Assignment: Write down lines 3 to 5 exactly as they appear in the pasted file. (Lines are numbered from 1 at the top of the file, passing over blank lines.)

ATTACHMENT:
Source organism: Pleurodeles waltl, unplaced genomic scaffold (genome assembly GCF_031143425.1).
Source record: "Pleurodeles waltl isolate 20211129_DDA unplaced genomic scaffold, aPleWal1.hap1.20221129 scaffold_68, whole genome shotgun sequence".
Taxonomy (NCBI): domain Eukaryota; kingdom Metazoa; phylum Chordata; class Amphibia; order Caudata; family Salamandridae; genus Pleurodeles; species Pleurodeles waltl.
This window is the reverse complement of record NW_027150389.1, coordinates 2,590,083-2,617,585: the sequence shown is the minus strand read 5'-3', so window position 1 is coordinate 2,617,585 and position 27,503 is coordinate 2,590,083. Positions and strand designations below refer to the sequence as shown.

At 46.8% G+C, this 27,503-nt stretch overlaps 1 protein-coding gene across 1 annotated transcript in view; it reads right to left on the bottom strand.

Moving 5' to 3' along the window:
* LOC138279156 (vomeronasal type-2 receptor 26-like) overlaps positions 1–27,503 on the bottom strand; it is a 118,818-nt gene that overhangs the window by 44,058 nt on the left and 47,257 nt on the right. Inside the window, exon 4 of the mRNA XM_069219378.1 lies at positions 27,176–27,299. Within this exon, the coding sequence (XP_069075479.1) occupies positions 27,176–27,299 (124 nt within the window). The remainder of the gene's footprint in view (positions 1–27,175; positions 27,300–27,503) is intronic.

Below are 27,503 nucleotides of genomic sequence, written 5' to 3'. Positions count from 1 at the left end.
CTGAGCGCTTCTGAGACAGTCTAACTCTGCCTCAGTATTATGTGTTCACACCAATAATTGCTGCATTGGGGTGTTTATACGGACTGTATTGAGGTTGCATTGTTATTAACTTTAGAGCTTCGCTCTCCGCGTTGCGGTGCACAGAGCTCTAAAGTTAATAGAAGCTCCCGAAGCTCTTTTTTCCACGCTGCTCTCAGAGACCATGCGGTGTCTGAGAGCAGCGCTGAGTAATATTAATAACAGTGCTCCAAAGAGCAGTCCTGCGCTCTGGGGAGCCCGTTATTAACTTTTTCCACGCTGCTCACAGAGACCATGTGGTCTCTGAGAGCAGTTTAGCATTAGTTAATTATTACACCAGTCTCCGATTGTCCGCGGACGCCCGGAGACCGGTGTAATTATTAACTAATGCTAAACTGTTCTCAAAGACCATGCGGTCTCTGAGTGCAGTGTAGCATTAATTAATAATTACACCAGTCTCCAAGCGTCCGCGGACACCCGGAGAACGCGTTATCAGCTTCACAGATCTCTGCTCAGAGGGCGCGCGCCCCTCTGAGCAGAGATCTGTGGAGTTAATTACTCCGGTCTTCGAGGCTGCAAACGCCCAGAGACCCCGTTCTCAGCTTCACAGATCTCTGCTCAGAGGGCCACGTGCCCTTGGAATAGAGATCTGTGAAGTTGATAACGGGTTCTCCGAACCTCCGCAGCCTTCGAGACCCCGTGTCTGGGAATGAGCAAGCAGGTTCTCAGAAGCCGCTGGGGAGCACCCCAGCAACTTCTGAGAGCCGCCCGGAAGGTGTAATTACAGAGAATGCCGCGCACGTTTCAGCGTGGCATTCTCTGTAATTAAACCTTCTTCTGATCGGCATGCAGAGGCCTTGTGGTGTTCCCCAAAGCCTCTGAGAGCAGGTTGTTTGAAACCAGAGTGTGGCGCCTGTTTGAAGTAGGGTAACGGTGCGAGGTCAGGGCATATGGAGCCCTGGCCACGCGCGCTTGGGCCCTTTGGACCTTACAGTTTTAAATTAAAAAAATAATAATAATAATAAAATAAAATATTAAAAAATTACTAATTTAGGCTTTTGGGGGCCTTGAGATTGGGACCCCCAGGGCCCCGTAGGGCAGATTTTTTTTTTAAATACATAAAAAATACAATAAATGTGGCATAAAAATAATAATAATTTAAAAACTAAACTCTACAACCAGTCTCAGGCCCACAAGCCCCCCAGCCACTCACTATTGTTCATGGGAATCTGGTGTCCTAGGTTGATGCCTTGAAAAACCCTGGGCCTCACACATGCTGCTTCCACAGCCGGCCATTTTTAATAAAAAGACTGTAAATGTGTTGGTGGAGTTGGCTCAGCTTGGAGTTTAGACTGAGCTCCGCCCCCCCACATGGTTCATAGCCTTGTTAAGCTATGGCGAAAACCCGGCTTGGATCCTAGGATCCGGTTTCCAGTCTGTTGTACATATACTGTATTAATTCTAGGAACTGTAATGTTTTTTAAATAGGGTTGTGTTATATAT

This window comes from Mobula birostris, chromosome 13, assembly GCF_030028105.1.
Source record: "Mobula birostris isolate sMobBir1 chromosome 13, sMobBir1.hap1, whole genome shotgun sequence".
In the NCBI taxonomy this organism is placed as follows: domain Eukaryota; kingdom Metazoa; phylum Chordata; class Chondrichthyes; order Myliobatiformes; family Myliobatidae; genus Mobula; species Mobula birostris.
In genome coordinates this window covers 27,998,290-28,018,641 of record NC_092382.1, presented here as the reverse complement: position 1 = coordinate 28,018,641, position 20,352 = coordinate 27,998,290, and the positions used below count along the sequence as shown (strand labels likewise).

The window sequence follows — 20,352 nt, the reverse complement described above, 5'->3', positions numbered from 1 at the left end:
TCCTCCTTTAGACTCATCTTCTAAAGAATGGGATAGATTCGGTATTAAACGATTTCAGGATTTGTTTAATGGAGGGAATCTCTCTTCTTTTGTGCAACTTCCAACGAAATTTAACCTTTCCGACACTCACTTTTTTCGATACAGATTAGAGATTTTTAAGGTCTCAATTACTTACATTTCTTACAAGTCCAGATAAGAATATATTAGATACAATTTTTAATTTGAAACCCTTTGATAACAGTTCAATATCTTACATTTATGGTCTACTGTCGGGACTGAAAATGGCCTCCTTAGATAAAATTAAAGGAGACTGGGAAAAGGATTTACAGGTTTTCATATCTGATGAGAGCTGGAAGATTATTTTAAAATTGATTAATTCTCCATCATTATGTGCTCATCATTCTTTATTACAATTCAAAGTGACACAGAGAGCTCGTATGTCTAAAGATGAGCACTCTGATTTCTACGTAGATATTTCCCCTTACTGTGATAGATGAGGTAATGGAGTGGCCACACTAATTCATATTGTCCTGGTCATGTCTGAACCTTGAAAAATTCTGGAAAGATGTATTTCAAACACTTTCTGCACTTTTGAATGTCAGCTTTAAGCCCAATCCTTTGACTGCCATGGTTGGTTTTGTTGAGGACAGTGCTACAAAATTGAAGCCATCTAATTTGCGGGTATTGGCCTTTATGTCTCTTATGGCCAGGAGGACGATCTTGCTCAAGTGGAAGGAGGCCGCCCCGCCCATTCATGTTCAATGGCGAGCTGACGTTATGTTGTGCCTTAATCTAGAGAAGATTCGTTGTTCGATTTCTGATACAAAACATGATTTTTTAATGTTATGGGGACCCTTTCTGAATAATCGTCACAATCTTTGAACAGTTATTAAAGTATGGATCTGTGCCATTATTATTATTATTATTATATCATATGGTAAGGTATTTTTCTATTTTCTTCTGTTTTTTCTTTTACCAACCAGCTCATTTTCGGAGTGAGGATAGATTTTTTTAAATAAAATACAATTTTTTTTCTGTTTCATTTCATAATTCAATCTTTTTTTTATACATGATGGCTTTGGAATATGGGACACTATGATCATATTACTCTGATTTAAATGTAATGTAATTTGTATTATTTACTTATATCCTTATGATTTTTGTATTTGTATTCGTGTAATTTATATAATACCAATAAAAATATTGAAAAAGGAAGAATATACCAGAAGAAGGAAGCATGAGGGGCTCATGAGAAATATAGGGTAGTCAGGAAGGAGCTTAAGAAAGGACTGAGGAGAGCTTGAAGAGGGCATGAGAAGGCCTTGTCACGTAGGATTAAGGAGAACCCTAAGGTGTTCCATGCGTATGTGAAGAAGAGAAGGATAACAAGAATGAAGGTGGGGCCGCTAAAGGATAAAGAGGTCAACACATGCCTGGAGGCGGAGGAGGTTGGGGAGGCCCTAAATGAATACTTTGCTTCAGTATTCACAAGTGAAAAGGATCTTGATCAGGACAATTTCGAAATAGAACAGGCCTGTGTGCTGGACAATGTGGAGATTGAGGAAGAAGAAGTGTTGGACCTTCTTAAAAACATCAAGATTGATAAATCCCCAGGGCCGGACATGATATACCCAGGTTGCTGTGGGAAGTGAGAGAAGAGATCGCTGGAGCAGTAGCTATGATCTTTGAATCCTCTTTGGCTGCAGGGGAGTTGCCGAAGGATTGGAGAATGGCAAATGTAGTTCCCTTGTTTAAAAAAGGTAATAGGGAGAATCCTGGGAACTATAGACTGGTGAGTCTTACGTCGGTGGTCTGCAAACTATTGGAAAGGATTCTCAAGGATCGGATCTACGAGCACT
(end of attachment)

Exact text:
Taxonomy (NCBI): domain Eukaryota; kingdom Metazoa; phylum Chordata; class Amphibia; order Caudata; family Salamandridae; genus Pleurodeles; species Pleurodeles waltl.
This window is the reverse complement of record NW_027150389.1, coordinates 2,590,083-2,617,585: the sequence shown is the minus strand read 5'-3', so window position 1 is coordinate 2,617,585 and position 27,503 is coordinate 2,590,083. Positions and strand designations below refer to the sequence as shown.

At 46.8% G+C, this 27,503-nt stretch overlaps 1 protein-coding gene across 1 annotated transcript in view; it reads right to left on the bottom strand.